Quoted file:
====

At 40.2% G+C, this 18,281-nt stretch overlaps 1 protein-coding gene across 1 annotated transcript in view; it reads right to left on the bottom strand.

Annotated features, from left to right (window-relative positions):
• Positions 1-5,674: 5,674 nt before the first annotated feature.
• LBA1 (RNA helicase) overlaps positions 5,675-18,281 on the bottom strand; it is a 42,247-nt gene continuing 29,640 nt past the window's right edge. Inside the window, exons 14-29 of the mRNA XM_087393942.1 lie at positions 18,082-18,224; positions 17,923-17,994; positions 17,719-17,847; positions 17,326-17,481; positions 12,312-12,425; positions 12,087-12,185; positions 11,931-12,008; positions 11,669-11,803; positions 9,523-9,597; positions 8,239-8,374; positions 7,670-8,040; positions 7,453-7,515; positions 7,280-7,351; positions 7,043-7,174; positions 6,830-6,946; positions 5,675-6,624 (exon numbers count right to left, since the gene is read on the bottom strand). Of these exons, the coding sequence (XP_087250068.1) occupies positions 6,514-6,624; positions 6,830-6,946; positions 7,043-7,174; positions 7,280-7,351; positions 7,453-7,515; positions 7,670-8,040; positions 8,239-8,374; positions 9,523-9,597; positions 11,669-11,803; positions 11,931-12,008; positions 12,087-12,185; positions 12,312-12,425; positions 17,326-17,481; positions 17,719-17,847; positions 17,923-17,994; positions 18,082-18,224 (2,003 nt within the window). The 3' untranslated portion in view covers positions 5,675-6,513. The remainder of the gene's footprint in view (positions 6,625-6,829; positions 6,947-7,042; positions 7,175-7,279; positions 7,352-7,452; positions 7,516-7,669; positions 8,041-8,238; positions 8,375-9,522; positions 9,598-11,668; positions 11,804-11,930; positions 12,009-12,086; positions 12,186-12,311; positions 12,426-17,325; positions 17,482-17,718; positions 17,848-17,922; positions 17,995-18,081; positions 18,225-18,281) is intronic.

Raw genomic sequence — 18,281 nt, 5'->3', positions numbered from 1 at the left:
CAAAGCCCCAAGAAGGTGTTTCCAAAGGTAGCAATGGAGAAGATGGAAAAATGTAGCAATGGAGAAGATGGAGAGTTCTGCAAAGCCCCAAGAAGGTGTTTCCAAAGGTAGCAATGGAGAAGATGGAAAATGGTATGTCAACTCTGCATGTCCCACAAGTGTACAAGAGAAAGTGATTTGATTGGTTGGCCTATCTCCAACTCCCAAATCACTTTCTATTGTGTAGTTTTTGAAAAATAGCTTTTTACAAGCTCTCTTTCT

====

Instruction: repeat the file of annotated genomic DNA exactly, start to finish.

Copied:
At 40.2% G+C, this 18,281-nt stretch overlaps 1 protein-coding gene across 1 annotated transcript in view; it reads right to left on the bottom strand.

Annotated features, from left to right (window-relative positions):
• Positions 1-5,674: 5,674 nt before the first annotated feature.
• LBA1 (RNA helicase) overlaps positions 5,675-18,281 on the bottom strand; it is a 42,247-nt gene continuing 29,640 nt past the window's right edge. Inside the window, exons 14-29 of the mRNA XM_087393942.1 lie at positions 18,082-18,224; positions 17,923-17,994; positions 17,719-17,847; positions 17,326-17,481; positions 12,312-12,425; positions 12,087-12,185; positions 11,931-12,008; positions 11,669-11,803; positions 9,523-9,597; positions 8,239-8,374; positions 7,670-8,040; positions 7,453-7,515; positions 7,280-7,351; positions 7,043-7,174; positions 6,830-6,946; positions 5,675-6,624 (exon numbers count right to left, since the gene is read on the bottom strand). Of these exons, the coding sequence (XP_087250068.1) occupies positions 6,514-6,624; positions 6,830-6,946; positions 7,043-7,174; positions 7,280-7,351; positions 7,453-7,515; positions 7,670-8,040; positions 8,239-8,374; positions 9,523-9,597; positions 11,669-11,803; positions 11,931-12,008; positions 12,087-12,185; positions 12,312-12,425; positions 17,326-17,481; positions 17,719-17,847; positions 17,923-17,994; positions 18,082-18,224 (2,003 nt within the window). The 3' untranslated portion in view covers positions 5,675-6,513. The remainder of the gene's footprint in view (positions 6,625-6,829; positions 6,947-7,042; positions 7,175-7,279; positions 7,352-7,452; positions 7,516-7,669; positions 8,041-8,238; positions 8,375-9,522; positions 9,598-11,668; positions 11,804-11,930; positions 12,009-12,086; positions 12,186-12,311; positions 12,426-17,325; positions 17,482-17,718; positions 17,848-17,922; positions 17,995-18,081; positions 18,225-18,281) is intronic.

Raw genomic sequence — 18,281 nt, 5'->3', positions numbered from 1 at the left:
CAAAGCCCCAAGAAGGTGTTTCCAAAGGTAGCAATGGAGAAGATGGAAAAATGTAGCAATGGAGAAGATGGAGAGTTCTGCAAAGCCCCAAGAAGGTGTTTCCAAAGGTAGCAATGGAGAAGATGGAAAATGGTATGTCAACTCTGCATGTCCCACAAGTGTACAAGAGAAAGTGATTTGATTGGTTGGCCTATCTCCAACTCCCAAATCACTTTCTATTGTGTAGTTTTTGAAAAATAGCTTTTTACAAGCTCTCTTTCT